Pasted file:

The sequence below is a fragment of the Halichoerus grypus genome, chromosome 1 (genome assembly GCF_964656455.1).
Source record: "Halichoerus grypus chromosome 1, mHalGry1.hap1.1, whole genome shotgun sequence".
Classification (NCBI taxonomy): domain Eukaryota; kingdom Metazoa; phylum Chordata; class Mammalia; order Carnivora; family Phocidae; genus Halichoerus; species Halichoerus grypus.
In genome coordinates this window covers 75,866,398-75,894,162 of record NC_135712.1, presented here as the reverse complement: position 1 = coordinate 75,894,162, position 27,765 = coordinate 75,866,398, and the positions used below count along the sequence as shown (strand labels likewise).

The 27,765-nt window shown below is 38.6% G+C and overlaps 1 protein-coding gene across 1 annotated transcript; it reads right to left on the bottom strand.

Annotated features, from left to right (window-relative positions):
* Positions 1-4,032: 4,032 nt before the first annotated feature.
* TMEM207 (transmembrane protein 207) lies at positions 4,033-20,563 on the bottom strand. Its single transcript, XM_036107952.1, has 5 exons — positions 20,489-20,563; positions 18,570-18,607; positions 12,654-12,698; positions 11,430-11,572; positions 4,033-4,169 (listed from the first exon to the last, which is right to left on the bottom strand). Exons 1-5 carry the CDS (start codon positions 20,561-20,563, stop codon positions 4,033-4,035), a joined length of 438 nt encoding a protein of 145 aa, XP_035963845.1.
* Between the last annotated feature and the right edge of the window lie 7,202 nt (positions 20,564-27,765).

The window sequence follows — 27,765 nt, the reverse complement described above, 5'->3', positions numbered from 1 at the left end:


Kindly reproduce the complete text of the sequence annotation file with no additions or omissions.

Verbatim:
The sequence below is a fragment of the Halichoerus grypus genome, chromosome 1 (genome assembly GCF_964656455.1).
Source record: "Halichoerus grypus chromosome 1, mHalGry1.hap1.1, whole genome shotgun sequence".
Classification (NCBI taxonomy): domain Eukaryota; kingdom Metazoa; phylum Chordata; class Mammalia; order Carnivora; family Phocidae; genus Halichoerus; species Halichoerus grypus.
In genome coordinates this window covers 75,866,398-75,894,162 of record NC_135712.1, presented here as the reverse complement: position 1 = coordinate 75,894,162, position 27,765 = coordinate 75,866,398, and the positions used below count along the sequence as shown (strand labels likewise).

The 27,765-nt window shown below is 38.6% G+C and overlaps 1 protein-coding gene across 1 annotated transcript; it reads right to left on the bottom strand.

Annotated features, from left to right (window-relative positions):
* Positions 1-4,032: 4,032 nt before the first annotated feature.
* TMEM207 (transmembrane protein 207) lies at positions 4,033-20,563 on the bottom strand. Its single transcript, XM_036107952.1, has 5 exons — positions 20,489-20,563; positions 18,570-18,607; positions 12,654-12,698; positions 11,430-11,572; positions 4,033-4,169 (listed from the first exon to the last, which is right to left on the bottom strand). Exons 1-5 carry the CDS (start codon positions 20,561-20,563, stop codon positions 4,033-4,035), a joined length of 438 nt encoding a protein of 145 aa, XP_035963845.1.
* Between the last annotated feature and the right edge of the window lie 7,202 nt (positions 20,564-27,765).

The window sequence follows — 27,765 nt, the reverse complement described above, 5'->3', positions numbered from 1 at the left end: